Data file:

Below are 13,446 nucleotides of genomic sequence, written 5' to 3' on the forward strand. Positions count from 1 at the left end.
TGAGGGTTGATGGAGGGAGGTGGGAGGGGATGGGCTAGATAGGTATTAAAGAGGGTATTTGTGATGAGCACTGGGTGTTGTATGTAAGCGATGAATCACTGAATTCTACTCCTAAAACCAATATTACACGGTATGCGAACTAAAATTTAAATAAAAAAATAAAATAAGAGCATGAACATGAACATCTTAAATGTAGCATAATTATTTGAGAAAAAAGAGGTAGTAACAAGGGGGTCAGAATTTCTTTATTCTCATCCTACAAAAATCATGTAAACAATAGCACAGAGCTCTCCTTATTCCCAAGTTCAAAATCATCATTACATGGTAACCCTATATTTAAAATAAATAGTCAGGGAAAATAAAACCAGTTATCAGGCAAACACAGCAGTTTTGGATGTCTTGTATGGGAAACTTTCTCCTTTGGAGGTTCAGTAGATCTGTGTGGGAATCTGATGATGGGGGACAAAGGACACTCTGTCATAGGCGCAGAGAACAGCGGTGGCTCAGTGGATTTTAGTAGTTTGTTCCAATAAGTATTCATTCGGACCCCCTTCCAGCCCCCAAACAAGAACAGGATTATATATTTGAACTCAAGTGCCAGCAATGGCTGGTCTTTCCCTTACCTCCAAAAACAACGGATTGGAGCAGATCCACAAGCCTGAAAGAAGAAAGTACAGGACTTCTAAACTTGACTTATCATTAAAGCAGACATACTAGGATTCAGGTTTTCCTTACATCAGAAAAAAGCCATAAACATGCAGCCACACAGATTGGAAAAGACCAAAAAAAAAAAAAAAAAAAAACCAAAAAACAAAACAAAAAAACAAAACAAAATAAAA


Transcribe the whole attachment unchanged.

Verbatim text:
Below are 13,446 nucleotides of genomic sequence, written 5' to 3' on the forward strand. Positions count from 1 at the left end.
TGAGGGTTGATGGAGGGAGGTGGGAGGGGATGGGCTAGATAGGTATTAAAGAGGGTATTTGTGATGAGCACTGGGTGTTGTATGTAAGCGATGAATCACTGAATTCTACTCCTAAAACCAATATTACACGGTATGCGAACTAAAATTTAAATAAAAAAATAAAATAAGAGCATGAACATGAACATCTTAAATGTAGCATAATTATTTGAGAAAAAAGAGGTAGTAACAAGGGGGTCAGAATTTCTTTATTCTCATCCTACAAAAATCATGTAAACAATAGCACAGAGCTCTCCTTATTCCCAAGTTCAAAATCATCATTACATGGTAACCCTATATTTAAAATAAATAGTCAGGGAAAATAAAACCAGTTATCAGGCAAACACAGCAGTTTTGGATGTCTTGTATGGGAAACTTTCTCCTTTGGAGGTTCAGTAGATCTGTGTGGGAATCTGATGATGGGGGACAAAGGACACTCTGTCATAGGCGCAGAGAACAGCGGTGGCTCAGTGGATTTTAGTAGTTTGTTCCAATAAGTATTCATTCGGACCCCCTTCCAGCCCCCAAACAAGAACAGGATTATATATTTGAACTCAAGTGCCAGCAATGGCTGGTCTTTCCCTTACCTCCAAAAACAACGGATTGGAGCAGATCCACAAGCCTGAAAGAAGAAAGTACAGGACTTCTAAACTTGACTTATCATTAAAGCAGACATACTAGGATTCAGGTTTTCCTTACATCAGAAAAAAGCCATAAACATGCAGCCACACAGATTGGAAAAGACCAAAAAAAAAAAAAAAAAAAAACCAAAAAACAAAACAAAAAAACAAAACAAAATAAAA